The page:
Here's a story I pitched recently to a women's magazine. It wasn't accepted by them, but I want to publish it anyway. Here it is...
Six months ago I packed everything I own into my sedan and drove more than 2,000 miles from Detroit to Las Vegas . I was nervous about going, but I was more nervous about staying. I felt it was time to take control of my destiny. In the past four years I had experienced two lay-offs and a dead-end job and I wanted to explore my options. I just knew that moving out of Detroit was the answer and once I did that everything would be better.
I had desired to leave Detroit for a very long time. But, it’s difficult to leave your entire family and all of your friends behind. It would be hard leaving my mom. But, I was finally ready. I thought I would arrive in Vegas and I would become this superstar freelance writer/publicist overnight, buy an amazing condominium right off the strip and live fabulously ever after. I am a single, educated and talented young woman and I figured the world would be eating out of the palm of my hand.
I recently read an article published by the Detroit News that stated 30, 500 people left the state of Michigan in 2006 in search of available jobs. The governor is hard at work and making efforts to create jobs in Michigan , but the truth of the matter is that I needed a job immediately. My bills and my life couldn’t wait. I was done with college and ready to begin my future. Vegas has good weather, its population is steadily growing and its economy seemed to be doing okay, so I figured it was a safe bet. Pun intended.
When I first arrived in Las Vegas everything was exciting and new. The bright lights, the energy and all the activities available made me very happy to be in Sin City . I landed a job at a radio station within two weeks of my arrival. Everything was going well for the first couple of months and then I hit my first road block. I experienced a financial blow and I was scared. I have always been ambitious and able to support myself, but it was different this time. I was thousands of miles away from my support system and I wasn’t sure what I was going to do. I cried a lot, prayed a lot and did some brainstorming. Through the grace of God I got over that hurdle.
Another couple of months passed and I was fine until I hit my second roadblock. I became extremely homesick. I missed my family and friends so much it affected me physically. I missed my mom. All I wanted to do was sleep and cry. I isolated myself for a couple of weeks and I didn’t go anywhere but work. This afforded me plenty of time to revel in my misery. Before I knew it, I was not only upset about missing my loved ones, I looked around and I wasn’t living in the amazing condominium I had imagined, and overnight had come and gone and I wasn’t a superstar freelance writer/publicist. I was depressed.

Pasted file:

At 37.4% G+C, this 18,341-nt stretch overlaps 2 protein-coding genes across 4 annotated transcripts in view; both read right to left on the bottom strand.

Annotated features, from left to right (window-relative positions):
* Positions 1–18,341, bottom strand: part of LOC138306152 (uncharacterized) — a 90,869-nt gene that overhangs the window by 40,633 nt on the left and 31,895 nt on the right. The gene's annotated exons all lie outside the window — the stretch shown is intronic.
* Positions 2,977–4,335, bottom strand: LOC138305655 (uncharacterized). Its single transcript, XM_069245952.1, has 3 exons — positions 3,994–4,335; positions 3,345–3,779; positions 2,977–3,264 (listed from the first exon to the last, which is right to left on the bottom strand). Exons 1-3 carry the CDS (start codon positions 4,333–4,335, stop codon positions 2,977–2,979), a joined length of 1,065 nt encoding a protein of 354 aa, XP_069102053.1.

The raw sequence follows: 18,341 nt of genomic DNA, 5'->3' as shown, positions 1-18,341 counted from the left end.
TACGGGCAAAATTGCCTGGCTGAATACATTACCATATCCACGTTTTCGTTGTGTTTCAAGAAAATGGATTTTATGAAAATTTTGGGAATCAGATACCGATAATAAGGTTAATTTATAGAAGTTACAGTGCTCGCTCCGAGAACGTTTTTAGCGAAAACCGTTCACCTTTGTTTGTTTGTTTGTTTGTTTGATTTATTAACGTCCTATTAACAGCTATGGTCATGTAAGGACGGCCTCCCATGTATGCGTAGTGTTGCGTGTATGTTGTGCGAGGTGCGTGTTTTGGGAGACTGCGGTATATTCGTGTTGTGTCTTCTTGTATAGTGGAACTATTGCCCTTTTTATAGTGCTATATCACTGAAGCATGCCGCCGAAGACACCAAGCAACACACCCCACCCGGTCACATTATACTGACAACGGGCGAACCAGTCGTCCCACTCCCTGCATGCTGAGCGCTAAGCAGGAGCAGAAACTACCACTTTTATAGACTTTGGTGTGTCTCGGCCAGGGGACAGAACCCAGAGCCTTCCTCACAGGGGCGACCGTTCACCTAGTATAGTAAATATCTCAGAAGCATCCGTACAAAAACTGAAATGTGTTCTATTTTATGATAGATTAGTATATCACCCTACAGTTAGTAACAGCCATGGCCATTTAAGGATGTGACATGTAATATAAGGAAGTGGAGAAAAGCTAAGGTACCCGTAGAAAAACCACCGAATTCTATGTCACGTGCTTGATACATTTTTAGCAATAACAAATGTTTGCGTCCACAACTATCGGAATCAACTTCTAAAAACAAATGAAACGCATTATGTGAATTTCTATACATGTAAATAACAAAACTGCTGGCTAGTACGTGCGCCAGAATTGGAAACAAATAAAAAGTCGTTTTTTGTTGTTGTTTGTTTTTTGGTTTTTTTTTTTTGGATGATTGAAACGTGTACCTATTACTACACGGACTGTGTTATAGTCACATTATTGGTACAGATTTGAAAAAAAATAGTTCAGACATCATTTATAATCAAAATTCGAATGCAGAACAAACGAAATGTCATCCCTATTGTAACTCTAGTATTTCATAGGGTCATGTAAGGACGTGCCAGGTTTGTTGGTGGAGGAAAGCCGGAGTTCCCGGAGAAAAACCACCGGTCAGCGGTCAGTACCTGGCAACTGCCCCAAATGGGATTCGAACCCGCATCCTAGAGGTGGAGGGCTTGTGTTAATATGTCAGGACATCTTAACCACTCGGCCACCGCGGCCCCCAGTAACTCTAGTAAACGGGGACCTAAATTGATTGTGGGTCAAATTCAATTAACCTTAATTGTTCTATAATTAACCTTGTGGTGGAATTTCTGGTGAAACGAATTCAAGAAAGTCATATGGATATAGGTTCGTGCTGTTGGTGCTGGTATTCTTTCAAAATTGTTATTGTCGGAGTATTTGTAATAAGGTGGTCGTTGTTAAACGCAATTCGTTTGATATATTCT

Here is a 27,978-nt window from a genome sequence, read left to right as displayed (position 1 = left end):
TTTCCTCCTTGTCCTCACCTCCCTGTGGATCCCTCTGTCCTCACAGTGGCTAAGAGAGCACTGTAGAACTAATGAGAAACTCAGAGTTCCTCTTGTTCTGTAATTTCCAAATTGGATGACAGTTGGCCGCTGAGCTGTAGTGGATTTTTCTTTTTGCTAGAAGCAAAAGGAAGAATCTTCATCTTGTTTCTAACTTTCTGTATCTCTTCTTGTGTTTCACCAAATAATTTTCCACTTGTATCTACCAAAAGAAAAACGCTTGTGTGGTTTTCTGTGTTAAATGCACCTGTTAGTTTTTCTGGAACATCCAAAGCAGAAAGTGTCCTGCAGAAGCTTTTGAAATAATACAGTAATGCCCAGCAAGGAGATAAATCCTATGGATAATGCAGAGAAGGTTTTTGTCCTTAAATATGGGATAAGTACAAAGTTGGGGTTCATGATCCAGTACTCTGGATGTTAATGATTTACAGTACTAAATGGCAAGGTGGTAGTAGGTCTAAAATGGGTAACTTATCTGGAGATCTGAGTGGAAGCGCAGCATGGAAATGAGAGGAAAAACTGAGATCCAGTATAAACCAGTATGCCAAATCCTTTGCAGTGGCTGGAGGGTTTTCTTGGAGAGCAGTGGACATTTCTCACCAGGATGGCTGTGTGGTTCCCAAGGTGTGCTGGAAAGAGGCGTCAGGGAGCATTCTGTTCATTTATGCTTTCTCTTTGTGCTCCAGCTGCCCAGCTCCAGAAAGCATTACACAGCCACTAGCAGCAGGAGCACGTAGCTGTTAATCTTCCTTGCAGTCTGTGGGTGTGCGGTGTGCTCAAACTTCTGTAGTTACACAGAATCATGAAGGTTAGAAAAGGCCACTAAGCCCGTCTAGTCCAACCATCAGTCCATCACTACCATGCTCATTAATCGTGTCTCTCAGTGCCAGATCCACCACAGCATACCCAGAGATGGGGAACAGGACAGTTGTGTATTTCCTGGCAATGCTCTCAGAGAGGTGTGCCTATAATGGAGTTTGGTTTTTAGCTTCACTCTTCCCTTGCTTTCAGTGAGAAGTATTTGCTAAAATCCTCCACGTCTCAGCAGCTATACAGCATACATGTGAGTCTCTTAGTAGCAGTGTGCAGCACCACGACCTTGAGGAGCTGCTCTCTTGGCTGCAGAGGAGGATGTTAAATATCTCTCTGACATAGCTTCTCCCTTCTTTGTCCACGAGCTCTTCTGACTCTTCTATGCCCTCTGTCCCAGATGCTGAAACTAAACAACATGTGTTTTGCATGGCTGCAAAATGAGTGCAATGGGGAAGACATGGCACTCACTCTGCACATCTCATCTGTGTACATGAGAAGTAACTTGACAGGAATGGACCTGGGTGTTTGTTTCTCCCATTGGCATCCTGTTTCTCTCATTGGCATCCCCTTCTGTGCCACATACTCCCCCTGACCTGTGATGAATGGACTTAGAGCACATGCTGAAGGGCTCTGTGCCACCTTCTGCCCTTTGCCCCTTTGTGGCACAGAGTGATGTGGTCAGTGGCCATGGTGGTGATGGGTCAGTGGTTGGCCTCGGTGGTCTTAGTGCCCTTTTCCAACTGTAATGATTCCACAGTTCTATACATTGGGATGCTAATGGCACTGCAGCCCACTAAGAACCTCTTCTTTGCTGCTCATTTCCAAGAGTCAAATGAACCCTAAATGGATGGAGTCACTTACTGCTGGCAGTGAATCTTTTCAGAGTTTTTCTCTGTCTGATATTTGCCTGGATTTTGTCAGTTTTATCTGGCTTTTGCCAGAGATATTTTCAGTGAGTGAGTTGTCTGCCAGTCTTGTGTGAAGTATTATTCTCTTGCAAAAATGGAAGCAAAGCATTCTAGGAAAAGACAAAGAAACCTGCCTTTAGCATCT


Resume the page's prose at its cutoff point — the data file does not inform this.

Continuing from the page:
Well, a couple of more months have passed and I have discovered my real obstacle. It’s me. Sure, I had escaped Michigan , but I had ignored the fact that lasting success usually doesn’t happen overnight. Most successful people have to pay their dues first and leaving Michigan wasn’t or isn’t the absolute answer. I neglected to prepare for the challenges ahead. Freelance writing is a constant battle and a very competitive market. Also, there are lots of elements to relocating that I should’ve considered. What are the qualities you desire in a city? What field of work are you interested in and does that city have lots opportunities in that field? How much money do I need to make in order to satisfy my shelter, food, transportation needs, etc.? How accessible am I to my family and friends?
I am very proud of myself for having the courage to leave. That is the first step. The good news is that I am taking further steps to make my media aspirations come to fruition. I recently applied for a professional public relations internship in Washington D.C. , I have made a lot of improvements to my blog, I am querying editors and I am even writing theater blurbs occasionally for a weekly newspaper in Las Vegas . I am finally on the right path. Perhaps, it will even lead me back to Michigan one day, and my mom.